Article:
This eBook introduces new analytical approaches that enable in-line chromatographic detection of exosomes. One approach can discriminate extracellular vesicles from nonvesicle contaminants, and one potentially can discriminate exosomes from other vesicles. Examples illustrate how they enable development of more effective and better documented purification methods. The special qualifications of monolithic chromatography media for exosome purification are discussed. New process tools designed to accommodate some of the special challenges of exosome purification are introduced.
Exosomes represent one of several species of extracellular vesicles. They are generated in a cellâ€™s interior and secreted through the membrane into the extracellular space. They fulfill a critical role as communicators among cells, with targeting and message content depending on their surface receptors and payload. This makes them obvious candidates for an extensive range of diagnostic and therapeutic applications (1â€“3). In turn, it creates a need for industrial purification tools that can accommodate their unique stability and contaminant profiles.
Exosome source materials such as plasma, serum, and cell culture harvests contain a number of more abundant vesicle types, including microvesicles and apoptosomes. Despite their distinct origins and biological roles, they share many surface chemistry features, the most basic feature being that they are all lipid-enveloped. Exosome size overlaps with microvesicles (70â€“150 nm with 50â€“2,000 nm), and both overlap with highâ€“molecular-weight aggregates, lipidenveloped virus species, and lipidâ€“lipoprotein associations. Apoptosomes are generally much larger at 500â€“5,000 nm, but their densities overlap with exosomes (1.10â€“1.21 g/L with 1.16â€“1.28 g/L) (4). The outer leaflets of apoptosomal lipid envelopes are enriched with phosphatidyl serine, but the same is true of exosomes generated by inflamed cells, such as those associated with many pathological conditions (5). And then there are the usual host-cell protein and DNA contaminants, which are far more abundant than all of the vesicles combined.
Exosome lipid envelopes meanwhile make them vulnerable to multiple sources of stress. Extremes of pH alter the electrostatic and metal-affinity interactions that stabilize the envelopes. Surfactants and organic solvents can destabilize the lipid component. Excessive concentrations of sugars and salts can induce structural damage by osmotic shock. The envelopesâ€™ structural weakness and large size make them vulnerable to shear stress. All of these features restrict the scope of applicable purification methods and conditions.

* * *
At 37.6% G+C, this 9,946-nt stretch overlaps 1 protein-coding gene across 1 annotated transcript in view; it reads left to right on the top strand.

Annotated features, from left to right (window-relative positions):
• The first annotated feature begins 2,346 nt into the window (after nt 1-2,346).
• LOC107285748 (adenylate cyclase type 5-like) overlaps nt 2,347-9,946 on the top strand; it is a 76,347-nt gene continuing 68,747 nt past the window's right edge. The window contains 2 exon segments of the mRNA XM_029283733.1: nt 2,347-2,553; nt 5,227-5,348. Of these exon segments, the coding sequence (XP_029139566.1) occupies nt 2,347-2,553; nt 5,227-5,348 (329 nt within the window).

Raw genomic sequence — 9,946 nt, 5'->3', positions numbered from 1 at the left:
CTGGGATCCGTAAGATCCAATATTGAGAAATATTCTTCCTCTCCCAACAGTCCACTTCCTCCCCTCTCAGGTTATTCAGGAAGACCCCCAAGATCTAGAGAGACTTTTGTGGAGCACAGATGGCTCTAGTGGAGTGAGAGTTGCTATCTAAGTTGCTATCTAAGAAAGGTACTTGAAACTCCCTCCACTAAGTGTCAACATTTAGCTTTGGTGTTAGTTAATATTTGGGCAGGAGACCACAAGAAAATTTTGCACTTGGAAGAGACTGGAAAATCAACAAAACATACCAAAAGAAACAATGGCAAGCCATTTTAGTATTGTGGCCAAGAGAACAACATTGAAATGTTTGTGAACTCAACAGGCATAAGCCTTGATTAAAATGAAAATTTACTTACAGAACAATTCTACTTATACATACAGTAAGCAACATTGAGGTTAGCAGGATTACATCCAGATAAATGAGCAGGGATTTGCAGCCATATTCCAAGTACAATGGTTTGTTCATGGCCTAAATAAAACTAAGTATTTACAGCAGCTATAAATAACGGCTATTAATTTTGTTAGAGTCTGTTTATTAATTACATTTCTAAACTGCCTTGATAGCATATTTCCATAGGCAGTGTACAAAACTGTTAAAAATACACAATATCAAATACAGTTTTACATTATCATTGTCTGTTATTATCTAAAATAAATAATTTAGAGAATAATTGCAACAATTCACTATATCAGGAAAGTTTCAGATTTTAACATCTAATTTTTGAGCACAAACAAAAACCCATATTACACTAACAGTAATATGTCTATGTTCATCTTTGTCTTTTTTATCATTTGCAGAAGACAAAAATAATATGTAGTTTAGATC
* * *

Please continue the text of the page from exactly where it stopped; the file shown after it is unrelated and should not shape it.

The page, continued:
Exosomes also represent a challenge for process monitoring, which further complicates their purification. The sizes of the respective vesicle types all are above the resolving range of size exclusion methods. They absorb very little UV light. That makes them difficult to detect and discriminate chromatographically from more abundant and stronger UV-absorbing host proteins and DNA, especially in the form of residual chromatin. Insights from electrophoresis also are compromised. Exosomes and other vesicle types are compound lipid-membrane-bound assemblages containing their own nucleic acids and a variety of proteins. They produce multiple bands of different intensities over a wide range of molecular weights. That makes it difficult to distinguish electrophoresis fingerprints among vesicle types, especially against a backdrop of contaminating host-cell proteins.
Some of those burdens can be overcome, but it takes time. Electrophoresis can be augmented by Western blotting for exosomespecific antigens, but that is laborious, increasing assay time to at least two days. ELISAs can be automated to increase throughput, but they still require close to two days. Dot-blotting lacks both the sensitivity and specificity of Western blots and ELISAs and still requires the best part of a day. Also, assembling a library of adequate quality antibodies is a project in itself. These additional requirements substantially increase the analytical burden, which unfortunately tends to discourage in-depth characterization of purification options.
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